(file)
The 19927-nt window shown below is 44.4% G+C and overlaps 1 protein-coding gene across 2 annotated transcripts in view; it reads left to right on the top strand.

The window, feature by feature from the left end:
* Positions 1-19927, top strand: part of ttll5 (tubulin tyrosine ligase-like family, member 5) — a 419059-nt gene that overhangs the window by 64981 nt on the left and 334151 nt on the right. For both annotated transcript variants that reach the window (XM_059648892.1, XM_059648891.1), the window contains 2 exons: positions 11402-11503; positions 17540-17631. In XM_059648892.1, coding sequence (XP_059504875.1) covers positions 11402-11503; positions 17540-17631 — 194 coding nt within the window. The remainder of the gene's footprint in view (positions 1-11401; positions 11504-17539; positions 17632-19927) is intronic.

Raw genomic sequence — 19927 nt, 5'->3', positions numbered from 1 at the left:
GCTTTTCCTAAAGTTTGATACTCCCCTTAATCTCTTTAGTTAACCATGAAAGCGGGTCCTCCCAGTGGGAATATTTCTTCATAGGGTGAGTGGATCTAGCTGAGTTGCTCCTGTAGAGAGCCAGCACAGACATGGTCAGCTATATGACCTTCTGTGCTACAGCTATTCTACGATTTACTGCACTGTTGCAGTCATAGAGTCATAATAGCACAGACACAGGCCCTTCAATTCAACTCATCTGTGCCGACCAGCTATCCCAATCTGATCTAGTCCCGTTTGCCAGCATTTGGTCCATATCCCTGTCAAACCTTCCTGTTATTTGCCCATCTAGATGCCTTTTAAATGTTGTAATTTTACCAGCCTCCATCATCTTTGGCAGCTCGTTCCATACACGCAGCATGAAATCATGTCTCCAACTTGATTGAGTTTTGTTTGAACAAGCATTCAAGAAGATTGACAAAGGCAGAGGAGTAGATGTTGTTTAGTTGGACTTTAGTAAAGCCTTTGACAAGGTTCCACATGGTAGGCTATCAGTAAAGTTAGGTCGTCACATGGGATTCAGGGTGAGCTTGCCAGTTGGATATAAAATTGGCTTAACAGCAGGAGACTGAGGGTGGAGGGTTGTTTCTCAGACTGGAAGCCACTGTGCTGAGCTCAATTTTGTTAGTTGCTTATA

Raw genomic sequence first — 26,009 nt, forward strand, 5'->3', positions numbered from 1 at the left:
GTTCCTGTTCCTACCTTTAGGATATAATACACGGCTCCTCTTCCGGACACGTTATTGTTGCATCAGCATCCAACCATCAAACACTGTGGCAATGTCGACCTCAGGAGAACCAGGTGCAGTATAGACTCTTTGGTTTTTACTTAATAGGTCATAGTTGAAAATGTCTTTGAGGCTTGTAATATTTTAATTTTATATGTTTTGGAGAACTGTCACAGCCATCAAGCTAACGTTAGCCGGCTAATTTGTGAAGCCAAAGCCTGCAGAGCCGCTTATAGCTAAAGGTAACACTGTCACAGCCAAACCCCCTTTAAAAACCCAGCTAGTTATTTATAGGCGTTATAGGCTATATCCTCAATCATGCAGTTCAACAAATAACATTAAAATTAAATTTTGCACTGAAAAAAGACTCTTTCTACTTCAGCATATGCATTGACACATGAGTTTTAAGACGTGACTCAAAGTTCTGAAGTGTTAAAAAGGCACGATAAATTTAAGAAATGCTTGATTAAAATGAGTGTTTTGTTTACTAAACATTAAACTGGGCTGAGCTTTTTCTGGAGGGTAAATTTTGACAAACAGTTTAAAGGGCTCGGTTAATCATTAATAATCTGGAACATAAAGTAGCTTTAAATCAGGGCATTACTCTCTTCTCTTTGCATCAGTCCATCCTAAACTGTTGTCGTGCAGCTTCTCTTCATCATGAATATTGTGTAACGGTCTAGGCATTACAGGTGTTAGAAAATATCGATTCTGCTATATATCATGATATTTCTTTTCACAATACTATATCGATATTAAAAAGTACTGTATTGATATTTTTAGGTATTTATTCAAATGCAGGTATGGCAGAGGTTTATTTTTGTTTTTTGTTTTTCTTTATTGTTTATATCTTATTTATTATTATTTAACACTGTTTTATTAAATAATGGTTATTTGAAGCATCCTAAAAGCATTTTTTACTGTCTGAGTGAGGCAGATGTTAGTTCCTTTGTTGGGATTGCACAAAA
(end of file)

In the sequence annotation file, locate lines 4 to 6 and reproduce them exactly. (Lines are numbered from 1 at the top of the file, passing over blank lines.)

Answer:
Raw genomic sequence — 19927 nt, 5'->3', positions numbered from 1 at the left:
GCTTTTCCTAAAGTTTGATACTCCCCTTAATCTCTTTAGTTAACCATGAAAGCGGGTCCTCCCAGTGGGAATATTTCTTCATAGGGTGAGTGGATCTAGCTGAGTTGCTCCTGTAGAGAGCCAGCACAGACATGGTCAGCTATATGACCTTCTGTGCTACAGCTATTCTACGATTTACTGCACTGTTGCAGTCATAGAGTCATAATAGCACAGACACAGGCCCTTCAATTCAACTCATCTGTGCCGACCAGCTATCCCAATCTGATCTAGTCCCGTTTGCCAGCATTTGGTCCATATCCCTGTCAAACCTTCCTGTTATTTGCCCATCTAGATGCCTTTTAAATGTTGTAATTTTACCAGCCTCCATCATCTTTGGCAGCTCGTTCCATACACGCAGCATGAAATCATGTCTCCAACTTGATTGAGTTTTGTTTGAACAAGCATTCAAGAAGATTGACAAAGGCAGAGGAGTAGATGTTGTTTAGTTGGACTTTAGTAAAGCCTTTGACAAGGTTCCACATGGTAGGCTATCAGTAAAGTTAGGTCGTCACATGGGATTCAGGGTGAGCTTGCCAGTTGGATATAAAATTGGCTTAACAGCAGGAGACTGAGGGTGGAGGGTTGTTTCTCAGACTGGAAGCCACTGTGCTGAGCTCAATTTTGTTAGTTGCTTATA

Raw genomic sequence first — 26,009 nt, forward strand, 5'->3', positions numbered from 1 at the left: